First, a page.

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Re: [libvirt] [Qemu-devel] Modern CPU models cannot be used with libvirt

On 03/25/2012 08:11 PM, Anthony Liguori wrote:
>> I don't think -nodefconfig (as defined) is usable, since there is no way
>> for the user to tell what it means short of reading those files.
> *if the user doesn't know specifics about this QEMU version.
> You make the assumption that all users are going to throw arbitrary
> options at arbitrary QEMU versions.  That's certainly an important
> use-case but it's not the only one.

If a Fedora user is using qemu, then their qemu version will change
every six months.  Their options are to update their scripts/management
tool in step, or not have their management tool use -nodefconfig.

The same holds for anyone using qemu from upstream, since that's
approximately the qemu release cycle.

>> -no-user-config is usable, I think it needs also to mean that qemu
>> without -M/-cpu/-m options will error out?
> You're confusing -nodefaults (or something stronger than -nodefaults)
> with -no-user-config.


> Yes, the distinctions are confusing.  It's not all fixable tomorrow. 
> If we take my config refactoring series, we can get 90% of the way
> there soon but Paolo has a more thorough refactoring..
>>>> "#define westmere blah" is not configuration, otherwise the meaning of
>>>> configuration will drift over time.
>>>> -cpu blah is, of course.
>>> It's the same mechanism, but the above would create two classes of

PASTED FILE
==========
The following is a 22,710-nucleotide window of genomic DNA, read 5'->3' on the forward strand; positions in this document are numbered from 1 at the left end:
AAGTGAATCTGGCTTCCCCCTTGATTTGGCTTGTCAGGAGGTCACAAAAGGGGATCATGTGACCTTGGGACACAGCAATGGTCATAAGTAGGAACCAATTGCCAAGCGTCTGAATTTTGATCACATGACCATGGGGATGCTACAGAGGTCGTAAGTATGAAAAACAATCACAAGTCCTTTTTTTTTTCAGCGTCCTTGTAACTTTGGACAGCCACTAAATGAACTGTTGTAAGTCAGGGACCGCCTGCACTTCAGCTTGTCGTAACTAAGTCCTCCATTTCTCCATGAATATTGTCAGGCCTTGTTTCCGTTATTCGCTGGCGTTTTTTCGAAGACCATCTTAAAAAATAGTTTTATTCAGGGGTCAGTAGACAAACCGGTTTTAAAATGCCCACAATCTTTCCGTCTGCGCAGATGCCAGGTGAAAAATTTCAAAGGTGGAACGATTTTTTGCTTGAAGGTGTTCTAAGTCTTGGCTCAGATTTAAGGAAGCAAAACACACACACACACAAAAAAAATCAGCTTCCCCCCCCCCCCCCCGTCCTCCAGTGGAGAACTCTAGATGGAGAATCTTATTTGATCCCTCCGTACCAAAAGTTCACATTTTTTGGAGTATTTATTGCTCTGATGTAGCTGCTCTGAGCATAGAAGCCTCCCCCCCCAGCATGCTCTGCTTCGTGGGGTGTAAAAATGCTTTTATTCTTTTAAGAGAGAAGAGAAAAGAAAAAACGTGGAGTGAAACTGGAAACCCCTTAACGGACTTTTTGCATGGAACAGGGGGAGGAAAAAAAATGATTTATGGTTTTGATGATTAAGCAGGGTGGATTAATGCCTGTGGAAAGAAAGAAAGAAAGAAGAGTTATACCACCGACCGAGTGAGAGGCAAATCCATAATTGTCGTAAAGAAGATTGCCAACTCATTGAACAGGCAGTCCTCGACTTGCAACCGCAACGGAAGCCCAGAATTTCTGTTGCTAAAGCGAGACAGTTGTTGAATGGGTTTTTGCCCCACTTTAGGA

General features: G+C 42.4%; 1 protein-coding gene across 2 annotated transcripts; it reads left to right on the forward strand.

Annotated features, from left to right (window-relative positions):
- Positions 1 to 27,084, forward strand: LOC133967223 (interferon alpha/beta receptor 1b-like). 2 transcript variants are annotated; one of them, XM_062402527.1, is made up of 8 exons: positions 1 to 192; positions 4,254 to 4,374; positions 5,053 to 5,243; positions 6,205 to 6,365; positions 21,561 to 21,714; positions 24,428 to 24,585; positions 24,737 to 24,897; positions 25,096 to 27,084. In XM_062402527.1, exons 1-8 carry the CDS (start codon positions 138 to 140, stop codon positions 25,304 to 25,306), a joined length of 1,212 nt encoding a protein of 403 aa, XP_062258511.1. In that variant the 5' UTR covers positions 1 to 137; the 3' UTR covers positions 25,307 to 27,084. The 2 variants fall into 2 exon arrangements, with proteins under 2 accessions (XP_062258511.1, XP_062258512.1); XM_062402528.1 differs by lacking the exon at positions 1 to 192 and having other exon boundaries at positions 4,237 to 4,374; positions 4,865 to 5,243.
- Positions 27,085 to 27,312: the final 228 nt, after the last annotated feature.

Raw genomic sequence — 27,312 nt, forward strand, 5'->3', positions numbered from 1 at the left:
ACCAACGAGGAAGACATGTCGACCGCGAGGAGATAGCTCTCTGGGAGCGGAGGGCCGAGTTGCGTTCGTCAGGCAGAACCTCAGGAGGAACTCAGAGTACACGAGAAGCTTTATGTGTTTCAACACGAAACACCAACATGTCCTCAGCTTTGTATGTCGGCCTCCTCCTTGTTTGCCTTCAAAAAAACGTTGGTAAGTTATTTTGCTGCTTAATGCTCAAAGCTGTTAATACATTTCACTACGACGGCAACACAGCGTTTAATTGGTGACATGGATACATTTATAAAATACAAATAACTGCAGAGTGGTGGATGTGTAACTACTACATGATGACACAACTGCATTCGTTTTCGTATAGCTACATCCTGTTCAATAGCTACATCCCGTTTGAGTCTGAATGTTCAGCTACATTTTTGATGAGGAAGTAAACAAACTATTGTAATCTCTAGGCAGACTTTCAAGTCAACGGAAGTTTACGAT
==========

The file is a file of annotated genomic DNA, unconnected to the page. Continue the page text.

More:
>>> default configuration files and then it becomes a question of how
>>> they're used.
>> Confused.
> We don't have a formal concept of -read-definition-config and
> -read-configuration-config
> There's no easy or obvious way to create such a concept either nor do
> I think the distinction is meaningful to users.

Definition files should be invisible to users.  They're part of the
implementation.  If we have a file that says

  pc-1.1 = piix + cirrus + memory(128) + ...

then it's nobody's business if it's in a text file or a .c file.

Of course it's  nice to allow users to load their own definition files,
but that's strictly a convenience.

>> Exactly.  The types are no different, so there's no reason to
>> discriminate against types that happen to live in qemu-provided data
>> files vs. qemu code.  They aren't instantiated, so we lose nothing by
>> creating the factories (just so long as the factories aren't
>> mass-producing objects).
> At some point, I'd like to have type modules that are shared objects. 
> I'd like QEMU to start with almost no builtin types and allow the user
> to configure which modules get loaded.
> In the long term, I'd like QEMU to be a small, robust core with the
> vast majority of code relegated to modules with the user ultimately in
> control of module loading.
> Yes, I'd want some module autoloading system but there should always
> be a way to launch QEMU without loading any modules and then load a
> very specific set of modules (as defined by the user).
> You can imagine this being useful for something like Common Criteria
> certifications.


> It's obviously defined for a given release, just not defined long term.
>> If I see something like -nodefconfig, I assume it will create a bare
>> bones guest that will not depend on any qemu defaults and will be stable
>> across releases.
> That's not even close to what -nodefconfig is.  That's pretty much
> what -nodefaults is but -nodefaults has also had a fluid definition
> historically.

Okay.  Let's just make sure to document -nodefconfig as version specific
and -nodefaults as the stable way to create a bare bones guest (and
define exactly what that means).

error compiling committee.c: too many arguments to function

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